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Gaslight: Today in Media History, First Gay Sitcom Episode - The LAMP

Gaslight: Today in Media History, First Gay Sitcom Episode

By February 9, 2011 News No Comments

February 9, 1971: Forty years ago today, All in the Family became the first sitcom to feature an openly gay character. In Judging Books by Covers, the fifth episode of the legendary television show’s first season, Archie Bunker, the bigoted but lovable main character, is talking with his friend Steve about another friend that his son-in-law, Mike, thinks might be gay:

ARCHIE: Hey, let me ask you something. How long you notice this kid Roger that was in with Mike?
STEVE: Oh, a couple of years, ever since he started coming to the shop.
ARCHIE: A couple of years. Now you’re a man of the world. Now you must know that this kid is kind of a la-di-da, right?
STEVE: Is that what Mike thinks of Roger?
ARCHIE: Forget about what Mike thinks. I can’t even tell you what he thinks. Here, put them glasses over here, I want to go with you once more. Go ahead. (Steve takes the beers, moves them to another table.) Come on, let me get even with you one more time. Go on, get it up there. (Steve and Archie grab hands in an arm-wrestling hold on the table.)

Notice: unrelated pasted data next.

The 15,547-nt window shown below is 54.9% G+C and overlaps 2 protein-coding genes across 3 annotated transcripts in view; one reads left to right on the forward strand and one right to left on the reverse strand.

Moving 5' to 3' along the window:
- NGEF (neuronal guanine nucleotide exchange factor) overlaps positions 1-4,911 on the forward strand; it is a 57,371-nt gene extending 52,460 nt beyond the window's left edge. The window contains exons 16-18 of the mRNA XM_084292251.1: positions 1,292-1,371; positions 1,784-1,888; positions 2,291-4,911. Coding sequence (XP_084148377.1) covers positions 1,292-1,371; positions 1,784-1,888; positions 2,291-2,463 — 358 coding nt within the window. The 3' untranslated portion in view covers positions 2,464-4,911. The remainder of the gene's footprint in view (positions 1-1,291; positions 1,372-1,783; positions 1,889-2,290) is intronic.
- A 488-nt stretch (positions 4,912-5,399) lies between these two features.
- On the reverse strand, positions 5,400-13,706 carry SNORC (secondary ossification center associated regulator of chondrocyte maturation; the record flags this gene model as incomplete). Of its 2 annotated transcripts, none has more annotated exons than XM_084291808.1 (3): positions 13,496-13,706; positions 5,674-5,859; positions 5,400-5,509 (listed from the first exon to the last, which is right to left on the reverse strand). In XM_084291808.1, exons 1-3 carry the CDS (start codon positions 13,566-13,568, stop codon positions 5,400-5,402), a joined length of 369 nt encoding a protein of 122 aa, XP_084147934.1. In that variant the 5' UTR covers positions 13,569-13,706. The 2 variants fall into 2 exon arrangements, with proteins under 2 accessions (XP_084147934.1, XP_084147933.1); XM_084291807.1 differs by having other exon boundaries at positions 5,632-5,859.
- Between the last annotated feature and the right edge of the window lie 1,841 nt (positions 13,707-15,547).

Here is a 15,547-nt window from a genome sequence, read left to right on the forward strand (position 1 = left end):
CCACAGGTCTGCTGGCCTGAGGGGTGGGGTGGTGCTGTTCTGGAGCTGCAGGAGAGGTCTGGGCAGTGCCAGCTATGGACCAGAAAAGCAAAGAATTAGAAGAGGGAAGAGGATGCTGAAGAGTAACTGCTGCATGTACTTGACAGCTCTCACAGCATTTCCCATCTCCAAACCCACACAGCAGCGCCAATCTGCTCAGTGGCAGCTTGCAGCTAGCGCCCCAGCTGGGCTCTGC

STEVE: What does Mike think, Arch?
ARCHIE: Aw, Mike, geez. Well for one thing, he thinks that friend of his, Roger, is straight. And for another thing–well Steve, you’re gonna wanna bust him wide open when I tell you this, I don’t know where he gets these brainstorms, but he thinks that you’re–geez, I can’t even say it to you, Steve.
STEVE: He’s right, Arch.
ARCHIE: Huh?
STEVE: He’s right. (Steve slams Archie’s arm down on the table.)
ARCHIE: Oh, you mean he’s right about his friend Roger there.
STEVE: About everything.

This may seem tame to us now, but back then it was a brave move, especially for a new show on a major network, CBS. Since then, gay characters have continued to appear on television shows, playing central roles on shows like Ellen, Will & Grace and Glee. We still have a ways to go before homosexuality is accepted as a normalcy on television, or that gay characters are represented in a proportion approximating the gay population. Still, it’s worth celebrating the first step on that journey, forty years ago today.